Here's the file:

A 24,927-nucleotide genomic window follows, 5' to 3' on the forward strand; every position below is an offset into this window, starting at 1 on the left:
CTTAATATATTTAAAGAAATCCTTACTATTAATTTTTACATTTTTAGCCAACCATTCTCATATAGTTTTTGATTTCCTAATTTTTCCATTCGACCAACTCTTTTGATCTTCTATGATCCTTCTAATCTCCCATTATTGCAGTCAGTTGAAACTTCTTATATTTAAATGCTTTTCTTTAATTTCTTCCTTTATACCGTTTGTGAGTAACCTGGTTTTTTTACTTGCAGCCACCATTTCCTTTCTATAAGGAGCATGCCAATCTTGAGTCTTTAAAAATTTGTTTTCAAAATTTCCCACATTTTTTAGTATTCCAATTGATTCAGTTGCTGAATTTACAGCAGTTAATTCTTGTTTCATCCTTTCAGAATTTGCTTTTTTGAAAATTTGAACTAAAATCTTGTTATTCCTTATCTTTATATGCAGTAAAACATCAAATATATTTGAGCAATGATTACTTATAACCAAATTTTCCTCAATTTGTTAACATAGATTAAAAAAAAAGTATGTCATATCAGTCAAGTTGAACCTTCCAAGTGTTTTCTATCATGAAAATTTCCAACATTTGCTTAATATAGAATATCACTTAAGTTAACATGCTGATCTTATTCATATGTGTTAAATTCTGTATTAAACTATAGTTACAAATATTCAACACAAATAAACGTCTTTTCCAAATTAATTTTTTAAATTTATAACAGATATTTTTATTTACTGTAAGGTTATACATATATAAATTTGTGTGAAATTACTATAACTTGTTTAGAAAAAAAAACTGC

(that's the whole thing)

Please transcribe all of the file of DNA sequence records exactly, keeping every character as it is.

A 24,927-nucleotide genomic window follows, 5' to 3' on the forward strand; every position below is an offset into this window, starting at 1 on the left:
CTTAATATATTTAAAGAAATCCTTACTATTAATTTTTACATTTTTAGCCAACCATTCTCATATAGTTTTTGATTTCCTAATTTTTCCATTCGACCAACTCTTTTGATCTTCTATGATCCTTCTAATCTCCCATTATTGCAGTCAGTTGAAACTTCTTATATTTAAATGCTTTTCTTTAATTTCTTCCTTTATACCGTTTGTGAGTAACCTGGTTTTTTTACTTGCAGCCACCATTTCCTTTCTATAAGGAGCATGCCAATCTTGAGTCTTTAAAAATTTGTTTTCAAAATTTCCCACATTTTTTAGTATTCCAATTGATTCAGTTGCTGAATTTACAGCAGTTAATTCTTGTTTCATCCTTTCAGAATTTGCTTTTTTGAAAATTTGAACTAAAATCTTGTTATTCCTTATCTTTATATGCAGTAAAACATCAAATATATTTGAGCAATGATTACTTATAACCAAATTTTCCTCAATTTGTTAACATAGATTAAAAAAAAAGTATGTCATATCAGTCAAGTTGAACCTTCCAAGTGTTTTCTATCATGAAAATTTCCAACATTTGCTTAATATAGAATATCACTTAAGTTAACATGCTGATCTTATTCATATGTGTTAAATTCTGTATTAAACTATAGTTACAAATATTCAACACAAATAAACGTCTTTTCCAAATTAATTTTTTAAATTTATAACAGATATTTTTATTTACTGTAAGGTTATACATATATAAATTTGTGTGAAATTACTATAACTTGTTTAGAAAAAAAAACTGC